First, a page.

Sledneck you are a sourpuss.If someone in this valley makes 25,000 they are way above average.You must remember most are just average or below,and get to vote also,thank goodness there are people helping to stop the home owning genocide going on,what does it matter to you?In America a person has the right to do what they want,that includes buying a home and helping someone else buy a home if you so choose,just pay your real estate taxes and let others do the same,Life,Liberty,and the pursuit of happiness,dont tell anyone that they cant own a home,this is America maybe you should sell yours?How do you like being told that?Get a grip.Some one else purchasing a home is just none of your business.Dont try to blame this economic crisis on people paying their way and wanting to buy a house,try a banker or 3,000 other bankers, there are plenty to choose from.With your attitude the economy would freeze up.

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bubba 4 years, 4 months ago

Sun, 25k per year is not above average - according to the census, the median household income in Routt County is 53k. Since you said most people are just average or below, I will point out that by definition of median, exactly half the households make more and half less than that 53k number. I would wager that the average is even greater than 53, since there is no upper bound on income, while very few people have negative income.

I read somewhere that over 73% of statistics are made up. It would appear that yours fall into that category.

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lovewz 4 years, 4 months ago

Hi Mike,Congratulations! We were roommates back in the day,at the old Stone barn on 6th st. I remember us sitting around back then, wondering if we could afford a down payment on a Cheese Burger much less a HOME! You have come along way since then, I couldn't be happier for you!

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seeuski 4 years, 4 months ago

Wow, very interesting subject and timely too as Obama is on a rant against the Goldman Sachs types on Wall Street. I have to totally agree with Scott and YVB etc. here. If we have learned nothing from this housing bubble then we are doomed to repeat it in a few years down the road. Why would the POTUS leave Fannie/Freddie out of any new financial regs when the lending guidelines that put unqualified borrowers in homes is where the heart of this economic crisis lies? It is a tool for the entitlement process and gives the Government the power to spread the wealth on the taxpayers dime. We as taxpayers are still on the hook with Fannie/Freddie and the USDA loans like the one this article touts and that Jon Quinn is so high on here. Financial regulation that does not change the type and risk of loans that Fannie/Freddie backs is worthless and nothing more than the continuing power grab of this enlarging Government. "But the CBO maintains that the government will incur $389 billion in additional costs to subsidize Fannie and Freddie's operations by standing behind their obligations -- an amount CBO says should also be included in tallying up the federal budget deficit." While I wish the best for Mike Arnt in his new condo we should not as a Country be in the subprime lending business anymore. And YVB is right about Jon, why would a politician make a comment like... "By the way Scott, you need not worry... I will never ask for your support or your vote." Why not? This is just one issue.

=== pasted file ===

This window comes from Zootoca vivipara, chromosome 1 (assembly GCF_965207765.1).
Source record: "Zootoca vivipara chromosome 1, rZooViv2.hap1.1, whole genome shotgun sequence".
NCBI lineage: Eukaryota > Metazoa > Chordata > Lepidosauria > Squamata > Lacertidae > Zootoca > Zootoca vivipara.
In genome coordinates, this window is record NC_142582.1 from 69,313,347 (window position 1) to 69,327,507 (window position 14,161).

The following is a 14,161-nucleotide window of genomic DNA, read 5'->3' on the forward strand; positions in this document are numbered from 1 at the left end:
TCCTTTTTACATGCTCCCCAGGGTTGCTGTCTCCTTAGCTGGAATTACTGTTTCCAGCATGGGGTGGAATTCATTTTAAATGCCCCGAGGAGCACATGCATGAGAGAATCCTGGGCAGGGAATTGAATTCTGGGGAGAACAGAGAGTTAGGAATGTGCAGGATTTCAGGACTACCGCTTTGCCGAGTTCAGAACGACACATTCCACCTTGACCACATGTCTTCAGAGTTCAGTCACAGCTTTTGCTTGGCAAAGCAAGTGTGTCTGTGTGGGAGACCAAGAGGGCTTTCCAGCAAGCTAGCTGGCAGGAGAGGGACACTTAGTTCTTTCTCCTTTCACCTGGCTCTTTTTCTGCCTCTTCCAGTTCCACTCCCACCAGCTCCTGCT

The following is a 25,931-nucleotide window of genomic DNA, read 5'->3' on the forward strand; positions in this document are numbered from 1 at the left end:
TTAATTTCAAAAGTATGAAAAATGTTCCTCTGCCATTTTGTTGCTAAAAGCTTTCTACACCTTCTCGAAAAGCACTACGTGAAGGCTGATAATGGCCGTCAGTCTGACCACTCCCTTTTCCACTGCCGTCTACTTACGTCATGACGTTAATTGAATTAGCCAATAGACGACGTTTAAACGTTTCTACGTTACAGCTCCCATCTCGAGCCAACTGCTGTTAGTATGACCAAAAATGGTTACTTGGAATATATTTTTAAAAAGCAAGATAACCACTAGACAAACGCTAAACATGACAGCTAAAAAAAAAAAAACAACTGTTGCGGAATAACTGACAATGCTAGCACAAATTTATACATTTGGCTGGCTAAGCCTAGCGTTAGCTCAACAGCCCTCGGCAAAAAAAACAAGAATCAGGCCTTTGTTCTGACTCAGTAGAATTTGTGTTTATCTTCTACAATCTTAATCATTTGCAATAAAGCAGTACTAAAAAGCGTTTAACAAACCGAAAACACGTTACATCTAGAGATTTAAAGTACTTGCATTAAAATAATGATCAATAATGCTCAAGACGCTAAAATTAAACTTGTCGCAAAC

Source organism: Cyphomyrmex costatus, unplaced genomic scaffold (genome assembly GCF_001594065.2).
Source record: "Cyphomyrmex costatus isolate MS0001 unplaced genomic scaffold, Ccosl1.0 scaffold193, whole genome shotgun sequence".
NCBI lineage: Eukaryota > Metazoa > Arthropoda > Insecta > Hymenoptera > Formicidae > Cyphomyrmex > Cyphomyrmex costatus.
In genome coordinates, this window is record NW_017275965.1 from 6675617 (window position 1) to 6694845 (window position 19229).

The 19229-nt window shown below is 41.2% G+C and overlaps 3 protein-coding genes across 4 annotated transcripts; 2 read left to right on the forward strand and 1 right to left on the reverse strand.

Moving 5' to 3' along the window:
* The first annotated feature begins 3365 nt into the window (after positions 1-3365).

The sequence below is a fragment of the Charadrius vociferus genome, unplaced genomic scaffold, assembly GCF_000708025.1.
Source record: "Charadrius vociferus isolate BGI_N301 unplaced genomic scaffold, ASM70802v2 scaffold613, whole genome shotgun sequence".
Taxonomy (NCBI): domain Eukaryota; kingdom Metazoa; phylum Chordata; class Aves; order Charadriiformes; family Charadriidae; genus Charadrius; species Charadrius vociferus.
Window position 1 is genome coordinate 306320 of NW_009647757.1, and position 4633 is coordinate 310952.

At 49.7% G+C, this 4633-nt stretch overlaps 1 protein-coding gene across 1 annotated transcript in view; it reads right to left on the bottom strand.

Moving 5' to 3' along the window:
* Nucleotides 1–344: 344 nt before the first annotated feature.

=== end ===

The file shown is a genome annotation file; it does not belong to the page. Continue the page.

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Steve Lewis 4 years, 4 months ago

Wow. The affordable housing effort in Steamboat has been significantly cut back - to the level of down payment assistance - and that remainder is still indefensible.

Scott, I thought down payment assistance was exactly what you were recommending back during our epic '07 arguments on AH.

Its hard to argue about workforce housing needs today, so I won't. It was hard enough to argue for it when Hwy 40 was packed with inbound workers every morning.

So I'll just say, Good on you Mike! Enjoy your home. You've escaped Scott Ford's worker=ground meat syndrome.

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Taken4m 4 years, 4 months ago

I'm with you, TWill. As a renter, I have been blessed with many houses that have suited my changing needs. Thanks to my landlord, the money I would have spent this past year on water, sewer, washing machine repairs, water heater and electrician went, instead, to the local optometrist and dentist. Save up for a down payment on a house? What for? As my children grow up and move away, I don't want to be saddled with a dusty mausoleum of things they have left behind. It cramps our style to have to pick up the rubble now. I want to be fluid someday, so that I can enjoy my grandkids.

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Scott Wedel 4 years, 4 months ago

Steve, Back then we were talking about helping people get into housing via an assistance program to help them reach the finish line of a 20% down. Back then the prototypical person needing assistance had saved $10K-$20K, but was facing the challenge of needing an ever increasing down as prices increased. A program to help people to get from their saved 10% or 15% to 20% down is probably a good thing. The point of 20% down is that historically has lower rates and lower fees. Those are pretty safe loans and the assisted down is pretty well secured.